The crusades were wars fought in the name of God or holy wars. The first of the crusades began in 1095 when Pope Urban the second received an appeal for help from Alexius the first, the Byzantine Emperor. Alexius wanted Urbans’ help against the Turks, “a race alienated from God”. It was seen as ones Christian duty to fight against these infidels. The church offered material advantages to those who chose to join the Crusades, to save Christian shrines and lands from Muslims. It was also preached, by renowned clergymen that men who joined would have more favor with God. St. Bernard said about the crusades “Rejoice…if you live and conquer in the Lord, but exalt and glory even more if you die and join the Lord” (H.G. Koenigsberger 187). The crusades brought many benefits; food, textiles and also the spread of Islamic science and art, which would greatly benefit Europe who, was somewhat behind.
The quest for knowledge was rejuvenated with the growth of cathedral schools. However church schools could only teach so much. Universities grew due to the formation of guilds of teachers and pupils and also because of finance from the church and the wealthy. The University of Paris was the largest of its time specializing in liberal arts. These schools sparked a return to philosophy. Scholastism was the philosophy of the church, where the church and its teachings were the ultimate authority. However philosophical disputes soon arose, this was ...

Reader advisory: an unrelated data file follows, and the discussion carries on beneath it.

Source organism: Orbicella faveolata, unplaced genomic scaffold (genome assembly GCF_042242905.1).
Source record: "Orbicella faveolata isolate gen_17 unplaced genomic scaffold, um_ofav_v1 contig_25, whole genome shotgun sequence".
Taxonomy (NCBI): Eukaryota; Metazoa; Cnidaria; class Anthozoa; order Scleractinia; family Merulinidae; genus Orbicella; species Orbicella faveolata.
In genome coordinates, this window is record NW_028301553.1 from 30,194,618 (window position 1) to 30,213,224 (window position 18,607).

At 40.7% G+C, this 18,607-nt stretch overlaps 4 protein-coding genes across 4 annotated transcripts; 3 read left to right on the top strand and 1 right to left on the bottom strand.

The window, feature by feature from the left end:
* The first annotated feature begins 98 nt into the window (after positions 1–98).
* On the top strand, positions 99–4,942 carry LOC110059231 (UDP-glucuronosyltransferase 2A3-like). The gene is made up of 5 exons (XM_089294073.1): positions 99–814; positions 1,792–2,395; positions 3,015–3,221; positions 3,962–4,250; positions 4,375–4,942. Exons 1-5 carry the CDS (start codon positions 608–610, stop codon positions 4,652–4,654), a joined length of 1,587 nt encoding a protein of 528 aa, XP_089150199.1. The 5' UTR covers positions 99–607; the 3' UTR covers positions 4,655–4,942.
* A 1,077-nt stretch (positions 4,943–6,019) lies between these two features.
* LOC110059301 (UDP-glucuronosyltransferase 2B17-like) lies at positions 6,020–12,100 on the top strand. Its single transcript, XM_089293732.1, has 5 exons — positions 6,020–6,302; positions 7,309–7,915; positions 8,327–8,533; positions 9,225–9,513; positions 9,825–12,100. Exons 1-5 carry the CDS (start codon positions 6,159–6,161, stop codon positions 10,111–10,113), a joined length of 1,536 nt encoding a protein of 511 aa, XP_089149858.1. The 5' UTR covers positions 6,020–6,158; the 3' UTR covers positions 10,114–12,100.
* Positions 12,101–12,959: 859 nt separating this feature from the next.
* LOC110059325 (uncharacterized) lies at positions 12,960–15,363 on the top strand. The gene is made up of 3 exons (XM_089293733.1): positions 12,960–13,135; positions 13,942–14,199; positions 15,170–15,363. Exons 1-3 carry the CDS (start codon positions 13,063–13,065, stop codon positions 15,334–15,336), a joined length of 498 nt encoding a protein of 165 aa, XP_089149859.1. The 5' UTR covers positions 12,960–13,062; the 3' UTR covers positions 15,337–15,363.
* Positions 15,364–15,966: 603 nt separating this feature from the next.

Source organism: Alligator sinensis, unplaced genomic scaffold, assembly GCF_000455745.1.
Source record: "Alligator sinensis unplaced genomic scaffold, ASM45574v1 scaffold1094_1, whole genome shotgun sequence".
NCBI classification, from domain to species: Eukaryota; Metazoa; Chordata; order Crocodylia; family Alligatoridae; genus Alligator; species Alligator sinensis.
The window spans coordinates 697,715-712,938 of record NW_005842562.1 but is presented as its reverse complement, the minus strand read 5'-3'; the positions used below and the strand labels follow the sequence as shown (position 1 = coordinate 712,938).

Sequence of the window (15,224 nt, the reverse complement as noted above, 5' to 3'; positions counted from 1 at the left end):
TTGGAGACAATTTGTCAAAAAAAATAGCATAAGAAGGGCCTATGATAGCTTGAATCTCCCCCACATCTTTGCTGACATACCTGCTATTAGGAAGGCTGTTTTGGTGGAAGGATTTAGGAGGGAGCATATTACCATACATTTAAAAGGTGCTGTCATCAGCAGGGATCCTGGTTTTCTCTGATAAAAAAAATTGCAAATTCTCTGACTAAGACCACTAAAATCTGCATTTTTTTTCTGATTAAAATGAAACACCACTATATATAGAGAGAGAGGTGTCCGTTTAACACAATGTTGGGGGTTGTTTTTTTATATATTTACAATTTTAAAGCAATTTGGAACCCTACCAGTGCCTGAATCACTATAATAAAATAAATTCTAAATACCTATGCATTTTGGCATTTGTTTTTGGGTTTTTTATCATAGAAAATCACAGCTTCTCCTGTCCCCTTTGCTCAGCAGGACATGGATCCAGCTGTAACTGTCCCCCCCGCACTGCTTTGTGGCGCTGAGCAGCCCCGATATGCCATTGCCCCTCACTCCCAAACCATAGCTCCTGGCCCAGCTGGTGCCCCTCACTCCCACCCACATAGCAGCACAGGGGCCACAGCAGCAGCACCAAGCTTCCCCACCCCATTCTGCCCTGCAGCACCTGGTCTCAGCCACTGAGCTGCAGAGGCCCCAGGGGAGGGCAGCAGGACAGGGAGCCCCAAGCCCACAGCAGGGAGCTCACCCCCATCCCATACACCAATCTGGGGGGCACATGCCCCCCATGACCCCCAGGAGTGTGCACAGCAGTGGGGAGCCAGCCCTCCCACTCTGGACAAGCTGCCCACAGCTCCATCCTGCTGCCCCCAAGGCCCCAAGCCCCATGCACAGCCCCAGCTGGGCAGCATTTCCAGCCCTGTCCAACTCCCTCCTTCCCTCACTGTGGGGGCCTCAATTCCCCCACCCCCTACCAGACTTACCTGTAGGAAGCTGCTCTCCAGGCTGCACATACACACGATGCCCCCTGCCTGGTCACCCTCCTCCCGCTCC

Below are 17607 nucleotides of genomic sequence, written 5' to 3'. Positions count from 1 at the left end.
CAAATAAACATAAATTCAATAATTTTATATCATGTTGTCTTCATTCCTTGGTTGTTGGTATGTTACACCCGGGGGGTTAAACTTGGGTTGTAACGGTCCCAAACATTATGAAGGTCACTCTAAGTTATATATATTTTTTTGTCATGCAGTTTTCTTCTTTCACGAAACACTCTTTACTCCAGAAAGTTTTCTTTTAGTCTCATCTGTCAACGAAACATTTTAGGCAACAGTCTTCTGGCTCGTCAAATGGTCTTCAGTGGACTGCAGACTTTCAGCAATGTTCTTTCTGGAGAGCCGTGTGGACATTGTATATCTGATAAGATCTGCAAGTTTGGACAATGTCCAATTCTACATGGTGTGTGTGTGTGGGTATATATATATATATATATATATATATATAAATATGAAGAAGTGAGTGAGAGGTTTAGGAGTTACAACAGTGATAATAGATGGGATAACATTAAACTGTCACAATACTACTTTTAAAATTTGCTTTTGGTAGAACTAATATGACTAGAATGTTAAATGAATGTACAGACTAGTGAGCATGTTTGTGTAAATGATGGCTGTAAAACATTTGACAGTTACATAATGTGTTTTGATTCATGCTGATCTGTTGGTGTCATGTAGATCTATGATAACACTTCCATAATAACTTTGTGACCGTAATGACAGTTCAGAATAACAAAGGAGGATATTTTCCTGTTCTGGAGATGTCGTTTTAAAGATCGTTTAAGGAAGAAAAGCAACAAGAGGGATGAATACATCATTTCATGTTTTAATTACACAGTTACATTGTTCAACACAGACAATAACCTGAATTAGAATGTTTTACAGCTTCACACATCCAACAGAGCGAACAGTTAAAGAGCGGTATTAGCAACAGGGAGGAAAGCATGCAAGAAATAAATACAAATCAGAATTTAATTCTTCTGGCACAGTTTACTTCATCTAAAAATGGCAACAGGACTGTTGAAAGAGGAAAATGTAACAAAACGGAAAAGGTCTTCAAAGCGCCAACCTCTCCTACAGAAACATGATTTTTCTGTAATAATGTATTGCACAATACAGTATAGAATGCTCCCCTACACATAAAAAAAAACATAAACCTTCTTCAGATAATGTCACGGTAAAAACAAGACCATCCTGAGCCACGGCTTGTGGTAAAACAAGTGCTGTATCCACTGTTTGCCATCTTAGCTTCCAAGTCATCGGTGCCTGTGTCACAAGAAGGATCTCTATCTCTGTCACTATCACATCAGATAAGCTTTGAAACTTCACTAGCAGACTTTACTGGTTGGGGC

... middle of paper ...
...and then led to spoken drama or plays. Medieval dance was also a form of worship but this changed to entertainment during the high Middle Ages.
Religion effected all aspects of medieval life, religion made people grow and develop, helping fill the void left by the fall of the Roman Empire. The barbaric, culture less life that was left after the decline of the Roman Empire was reinvented by those seeking God and salvation. By one thousand AD virtually all of Europe was converted to Christianity, even the most reluctant, the Vikings had converted. The Middle ages was the age of Faith.
The Church was more powerful than kings or nobles.